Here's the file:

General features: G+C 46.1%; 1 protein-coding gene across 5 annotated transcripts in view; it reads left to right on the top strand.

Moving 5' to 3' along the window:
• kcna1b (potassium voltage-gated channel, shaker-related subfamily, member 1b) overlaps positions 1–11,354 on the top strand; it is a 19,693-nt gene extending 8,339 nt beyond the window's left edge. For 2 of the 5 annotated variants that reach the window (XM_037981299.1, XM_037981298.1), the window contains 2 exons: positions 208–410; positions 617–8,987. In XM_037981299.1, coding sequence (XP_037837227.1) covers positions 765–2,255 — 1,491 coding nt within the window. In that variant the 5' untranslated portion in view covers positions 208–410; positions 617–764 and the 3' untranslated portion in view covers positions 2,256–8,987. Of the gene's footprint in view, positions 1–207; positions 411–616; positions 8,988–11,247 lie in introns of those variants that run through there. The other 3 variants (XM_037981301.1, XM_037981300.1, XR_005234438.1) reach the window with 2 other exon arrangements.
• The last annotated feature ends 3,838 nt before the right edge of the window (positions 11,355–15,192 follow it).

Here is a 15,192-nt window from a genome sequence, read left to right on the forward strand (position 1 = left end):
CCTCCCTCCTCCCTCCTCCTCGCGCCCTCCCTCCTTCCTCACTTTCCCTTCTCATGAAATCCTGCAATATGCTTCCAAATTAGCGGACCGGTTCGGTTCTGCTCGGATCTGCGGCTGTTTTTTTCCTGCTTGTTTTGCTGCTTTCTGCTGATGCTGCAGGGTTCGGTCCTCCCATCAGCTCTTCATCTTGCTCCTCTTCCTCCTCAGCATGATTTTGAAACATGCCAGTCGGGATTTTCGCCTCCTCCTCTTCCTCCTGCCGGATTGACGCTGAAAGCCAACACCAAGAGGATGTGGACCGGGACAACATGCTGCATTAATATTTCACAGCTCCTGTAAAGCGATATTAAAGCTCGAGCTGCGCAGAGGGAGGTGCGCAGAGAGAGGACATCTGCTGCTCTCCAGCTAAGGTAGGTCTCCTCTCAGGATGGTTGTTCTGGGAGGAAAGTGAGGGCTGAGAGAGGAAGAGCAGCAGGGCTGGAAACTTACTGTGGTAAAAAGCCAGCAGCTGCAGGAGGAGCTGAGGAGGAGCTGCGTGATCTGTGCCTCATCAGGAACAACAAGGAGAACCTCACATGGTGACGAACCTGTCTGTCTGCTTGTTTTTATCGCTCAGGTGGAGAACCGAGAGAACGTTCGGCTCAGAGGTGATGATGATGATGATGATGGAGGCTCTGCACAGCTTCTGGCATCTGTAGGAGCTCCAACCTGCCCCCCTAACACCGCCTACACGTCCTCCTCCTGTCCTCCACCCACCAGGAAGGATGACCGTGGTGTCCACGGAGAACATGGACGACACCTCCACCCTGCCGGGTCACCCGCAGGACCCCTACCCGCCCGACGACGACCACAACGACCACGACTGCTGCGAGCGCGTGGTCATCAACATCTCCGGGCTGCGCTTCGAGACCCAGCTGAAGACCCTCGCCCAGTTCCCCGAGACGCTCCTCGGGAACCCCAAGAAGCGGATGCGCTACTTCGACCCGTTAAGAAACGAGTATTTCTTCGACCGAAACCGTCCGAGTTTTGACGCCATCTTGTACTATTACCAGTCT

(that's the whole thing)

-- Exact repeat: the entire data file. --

General features: G+C 46.1%; 1 protein-coding gene across 5 annotated transcripts in view; it reads left to right on the top strand.

Moving 5' to 3' along the window:
• kcna1b (potassium voltage-gated channel, shaker-related subfamily, member 1b) overlaps positions 1–11,354 on the top strand; it is a 19,693-nt gene extending 8,339 nt beyond the window's left edge. For 2 of the 5 annotated variants that reach the window (XM_037981299.1, XM_037981298.1), the window contains 2 exons: positions 208–410; positions 617–8,987. In XM_037981299.1, coding sequence (XP_037837227.1) covers positions 765–2,255 — 1,491 coding nt within the window. In that variant the 5' untranslated portion in view covers positions 208–410; positions 617–764 and the 3' untranslated portion in view covers positions 2,256–8,987. Of the gene's footprint in view, positions 1–207; positions 411–616; positions 8,988–11,247 lie in introns of those variants that run through there. The other 3 variants (XM_037981301.1, XM_037981300.1, XR_005234438.1) reach the window with 2 other exon arrangements.
• The last annotated feature ends 3,838 nt before the right edge of the window (positions 11,355–15,192 follow it).

Here is a 15,192-nt window from a genome sequence, read left to right on the forward strand (position 1 = left end):
CCTCCCTCCTCCCTCCTCCTCGCGCCCTCCCTCCTTCCTCACTTTCCCTTCTCATGAAATCCTGCAATATGCTTCCAAATTAGCGGACCGGTTCGGTTCTGCTCGGATCTGCGGCTGTTTTTTTCCTGCTTGTTTTGCTGCTTTCTGCTGATGCTGCAGGGTTCGGTCCTCCCATCAGCTCTTCATCTTGCTCCTCTTCCTCCTCAGCATGATTTTGAAACATGCCAGTCGGGATTTTCGCCTCCTCCTCTTCCTCCTGCCGGATTGACGCTGAAAGCCAACACCAAGAGGATGTGGACCGGGACAACATGCTGCATTAATATTTCACAGCTCCTGTAAAGCGATATTAAAGCTCGAGCTGCGCAGAGGGAGGTGCGCAGAGAGAGGACATCTGCTGCTCTCCAGCTAAGGTAGGTCTCCTCTCAGGATGGTTGTTCTGGGAGGAAAGTGAGGGCTGAGAGAGGAAGAGCAGCAGGGCTGGAAACTTACTGTGGTAAAAAGCCAGCAGCTGCAGGAGGAGCTGAGGAGGAGCTGCGTGATCTGTGCCTCATCAGGAACAACAAGGAGAACCTCACATGGTGACGAACCTGTCTGTCTGCTTGTTTTTATCGCTCAGGTGGAGAACCGAGAGAACGTTCGGCTCAGAGGTGATGATGATGATGATGATGGAGGCTCTGCACAGCTTCTGGCATCTGTAGGAGCTCCAACCTGCCCCCCTAACACCGCCTACACGTCCTCCTCCTGTCCTCCACCCACCAGGAAGGATGACCGTGGTGTCCACGGAGAACATGGACGACACCTCCACCCTGCCGGGTCACCCGCAGGACCCCTACCCGCCCGACGACGACCACAACGACCACGACTGCTGCGAGCGCGTGGTCATCAACATCTCCGGGCTGCGCTTCGAGACCCAGCTGAAGACCCTCGCCCAGTTCCCCGAGACGCTCCTCGGGAACCCCAAGAAGCGGATGCGCTACTTCGACCCGTTAAGAAACGAGTATTTCTTCGACCGAAACCGTCCGAGTTTTGACGCCATCTTGTACTATTACCAGTCT